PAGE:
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Majority of Sierra Leoneans will access Water by 2015
Sep 25, 2013, 17:20
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In a bid to address the critical issues of access to water and sanitation coverage in Sierra Leone, the Government has set itself the ambitious policy targets of extending services to the population by 74 % for water and 66% for sanitation by the year 2015.


Water, Sanitation and Hygiene are key factors to lifting Sierra Leoneans out of poverty and in promoting socio-economic growth. Despite our available water resources, millions of Sierra Leoneans do not have access to improved water supply or improved sanitation facilities. The situation is even more severe in rural areas which constitute low income communities. The cost to society and the economy is enormous.

Minister of Water Resources Momodu E. Maligi III


The Ministry of Water Resources, in partnership with other Ministries, early this year concluded the first national Water, Sanitation and Hygiene (WASH) Conference to evaluate progress against these targets, with the purpose of taking stock of the current levels of WASH service delivery, lessons learnt and map a way forward. That meant identifying the challenges and opportunities that exist to improve peoples access to safe, reliable, affordable and sustainable water and sanitation services.


That Conference provided an opportunity to explore solutions in greater detail and also helped to identify the key issues that Government and its WASH partners must address by way of providing alternative approaches to water supply and sanitation service delivery, as well as monitoring progress towards achieving the national policy targets.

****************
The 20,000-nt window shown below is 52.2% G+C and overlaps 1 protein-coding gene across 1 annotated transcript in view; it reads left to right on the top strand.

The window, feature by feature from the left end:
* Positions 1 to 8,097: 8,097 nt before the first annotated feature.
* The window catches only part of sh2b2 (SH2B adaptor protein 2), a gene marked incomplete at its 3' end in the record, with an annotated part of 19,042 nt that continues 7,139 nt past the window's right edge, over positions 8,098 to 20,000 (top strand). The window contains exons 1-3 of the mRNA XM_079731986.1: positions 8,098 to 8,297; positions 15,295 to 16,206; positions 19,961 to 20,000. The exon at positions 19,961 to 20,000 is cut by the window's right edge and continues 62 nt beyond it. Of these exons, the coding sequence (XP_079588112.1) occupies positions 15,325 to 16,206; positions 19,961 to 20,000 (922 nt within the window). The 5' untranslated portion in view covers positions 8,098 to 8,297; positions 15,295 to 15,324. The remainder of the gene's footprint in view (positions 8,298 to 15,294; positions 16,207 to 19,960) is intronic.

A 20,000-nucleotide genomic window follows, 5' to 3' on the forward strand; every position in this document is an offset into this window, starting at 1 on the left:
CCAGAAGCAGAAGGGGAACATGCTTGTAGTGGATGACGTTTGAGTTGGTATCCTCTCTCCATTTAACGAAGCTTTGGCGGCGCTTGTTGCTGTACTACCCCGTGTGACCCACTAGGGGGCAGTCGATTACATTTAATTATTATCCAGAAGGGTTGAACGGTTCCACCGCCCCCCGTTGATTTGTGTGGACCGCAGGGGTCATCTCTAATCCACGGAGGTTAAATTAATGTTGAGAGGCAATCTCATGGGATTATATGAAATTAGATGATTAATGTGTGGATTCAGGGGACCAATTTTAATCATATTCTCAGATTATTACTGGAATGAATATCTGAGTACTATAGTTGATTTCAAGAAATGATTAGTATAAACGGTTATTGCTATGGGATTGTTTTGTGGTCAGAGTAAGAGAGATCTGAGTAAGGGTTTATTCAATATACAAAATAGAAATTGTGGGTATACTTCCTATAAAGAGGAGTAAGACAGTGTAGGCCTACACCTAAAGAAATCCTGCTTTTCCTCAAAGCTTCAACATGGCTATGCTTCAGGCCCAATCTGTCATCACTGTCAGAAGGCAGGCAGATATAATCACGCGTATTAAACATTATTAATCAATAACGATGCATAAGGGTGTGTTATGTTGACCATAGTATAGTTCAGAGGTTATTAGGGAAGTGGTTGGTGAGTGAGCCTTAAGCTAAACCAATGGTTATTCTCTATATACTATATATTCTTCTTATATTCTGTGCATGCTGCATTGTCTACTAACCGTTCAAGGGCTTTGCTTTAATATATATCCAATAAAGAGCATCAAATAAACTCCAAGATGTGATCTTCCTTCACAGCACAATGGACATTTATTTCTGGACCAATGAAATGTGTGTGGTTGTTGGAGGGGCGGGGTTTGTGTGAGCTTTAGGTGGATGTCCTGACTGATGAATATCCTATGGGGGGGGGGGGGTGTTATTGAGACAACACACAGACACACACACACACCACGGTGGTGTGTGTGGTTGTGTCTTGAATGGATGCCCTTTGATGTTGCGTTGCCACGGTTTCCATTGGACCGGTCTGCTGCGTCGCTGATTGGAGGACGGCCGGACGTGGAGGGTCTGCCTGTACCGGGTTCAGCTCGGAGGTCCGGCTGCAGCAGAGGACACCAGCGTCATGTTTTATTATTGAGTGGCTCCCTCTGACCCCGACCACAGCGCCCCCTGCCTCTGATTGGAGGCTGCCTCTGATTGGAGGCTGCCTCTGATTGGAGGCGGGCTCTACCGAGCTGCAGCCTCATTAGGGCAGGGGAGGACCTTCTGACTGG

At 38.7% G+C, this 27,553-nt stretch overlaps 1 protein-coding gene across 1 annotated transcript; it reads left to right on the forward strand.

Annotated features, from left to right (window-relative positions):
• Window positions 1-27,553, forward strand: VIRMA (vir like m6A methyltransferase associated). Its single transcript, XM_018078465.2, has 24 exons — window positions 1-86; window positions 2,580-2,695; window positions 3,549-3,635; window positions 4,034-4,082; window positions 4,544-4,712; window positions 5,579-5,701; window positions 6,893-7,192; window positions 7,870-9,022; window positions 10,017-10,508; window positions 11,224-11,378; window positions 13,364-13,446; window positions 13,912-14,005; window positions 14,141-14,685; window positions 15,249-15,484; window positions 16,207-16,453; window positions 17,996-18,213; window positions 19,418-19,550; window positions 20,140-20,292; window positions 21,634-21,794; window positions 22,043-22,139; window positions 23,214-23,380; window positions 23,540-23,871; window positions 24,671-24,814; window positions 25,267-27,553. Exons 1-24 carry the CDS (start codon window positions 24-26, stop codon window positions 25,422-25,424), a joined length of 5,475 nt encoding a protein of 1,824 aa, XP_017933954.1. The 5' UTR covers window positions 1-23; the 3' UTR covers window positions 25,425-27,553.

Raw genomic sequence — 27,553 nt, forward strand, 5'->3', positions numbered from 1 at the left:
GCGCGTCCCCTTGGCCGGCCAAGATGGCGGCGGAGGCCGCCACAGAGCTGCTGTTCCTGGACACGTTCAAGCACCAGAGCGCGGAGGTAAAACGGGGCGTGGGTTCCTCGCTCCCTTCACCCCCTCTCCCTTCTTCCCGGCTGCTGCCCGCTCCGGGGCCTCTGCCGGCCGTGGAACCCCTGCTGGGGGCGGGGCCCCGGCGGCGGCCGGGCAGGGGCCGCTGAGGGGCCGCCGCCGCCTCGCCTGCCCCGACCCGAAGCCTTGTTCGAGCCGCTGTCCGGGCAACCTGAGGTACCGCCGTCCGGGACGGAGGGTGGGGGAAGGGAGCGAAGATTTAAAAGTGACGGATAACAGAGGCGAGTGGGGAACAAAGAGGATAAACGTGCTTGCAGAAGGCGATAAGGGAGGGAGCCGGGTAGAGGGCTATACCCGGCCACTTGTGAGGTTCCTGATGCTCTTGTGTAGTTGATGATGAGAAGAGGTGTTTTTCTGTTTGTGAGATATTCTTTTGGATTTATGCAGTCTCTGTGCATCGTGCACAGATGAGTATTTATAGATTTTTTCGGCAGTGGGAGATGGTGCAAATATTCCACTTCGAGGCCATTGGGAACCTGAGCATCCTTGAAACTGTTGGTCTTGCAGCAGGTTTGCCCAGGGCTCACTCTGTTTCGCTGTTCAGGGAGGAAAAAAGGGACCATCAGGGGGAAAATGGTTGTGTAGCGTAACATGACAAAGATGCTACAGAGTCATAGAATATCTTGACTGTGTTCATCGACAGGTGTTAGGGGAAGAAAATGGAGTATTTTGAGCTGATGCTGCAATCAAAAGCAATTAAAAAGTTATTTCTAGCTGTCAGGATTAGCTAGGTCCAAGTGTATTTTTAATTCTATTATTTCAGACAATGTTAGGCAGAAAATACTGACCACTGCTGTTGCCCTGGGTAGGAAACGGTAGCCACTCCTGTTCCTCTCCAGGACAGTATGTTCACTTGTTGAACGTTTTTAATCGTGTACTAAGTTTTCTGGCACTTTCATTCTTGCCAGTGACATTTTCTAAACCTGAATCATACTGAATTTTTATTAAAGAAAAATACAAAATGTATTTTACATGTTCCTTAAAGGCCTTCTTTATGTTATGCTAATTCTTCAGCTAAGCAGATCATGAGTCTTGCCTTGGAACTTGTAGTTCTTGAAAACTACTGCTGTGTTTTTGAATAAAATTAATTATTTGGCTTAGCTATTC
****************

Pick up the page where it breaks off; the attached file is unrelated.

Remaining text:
There are several opportunities for the sector. These include the level of available water resources; a strong commitment to WASH from the political leadership; the countrys peace and stability; significant support from Sierra Leones Development Partners; and increased prioritisation of WASH in the national development agenda; that is, the Agenda for Prosperity (AfP).



The biggest challenge is the need to improve accessibility and the sustainability of services through collective effort at national, local and community levels. A wide variety of stakeholders have roles to play to ensure more effective WASH service delivery. It is fair to say that there are some more specific constraints within the sector.


Firstly, financial support for the sector remains inadequate, despite recent increases in budgetary allocations.


Secondly, enough revenues are not generated to meet the operational and maintenance costs for water supply systems. This seriously impacts on the sustainability of services, particularly for the management of newly installed systems and those to be commissioned shortly.


Thirdly, there is a general unwillingness to pay for water supply services among sections of the population, although this must be reconciled with the ability to pay. In addition, inadequate co-ordination, at central and local levels, amongst numerous sector players poses a huge challenge to the effectiveness of the various interventions provided.


It should also be stated here, that climate change, along with the negative impacts on water usage through the activities of industrial and mining entities, is another major cause for concern.



The water sector is undergoing profound transformation and the Ministry of Water Resources, in partnership with other actors, is pursuing a number of reforms.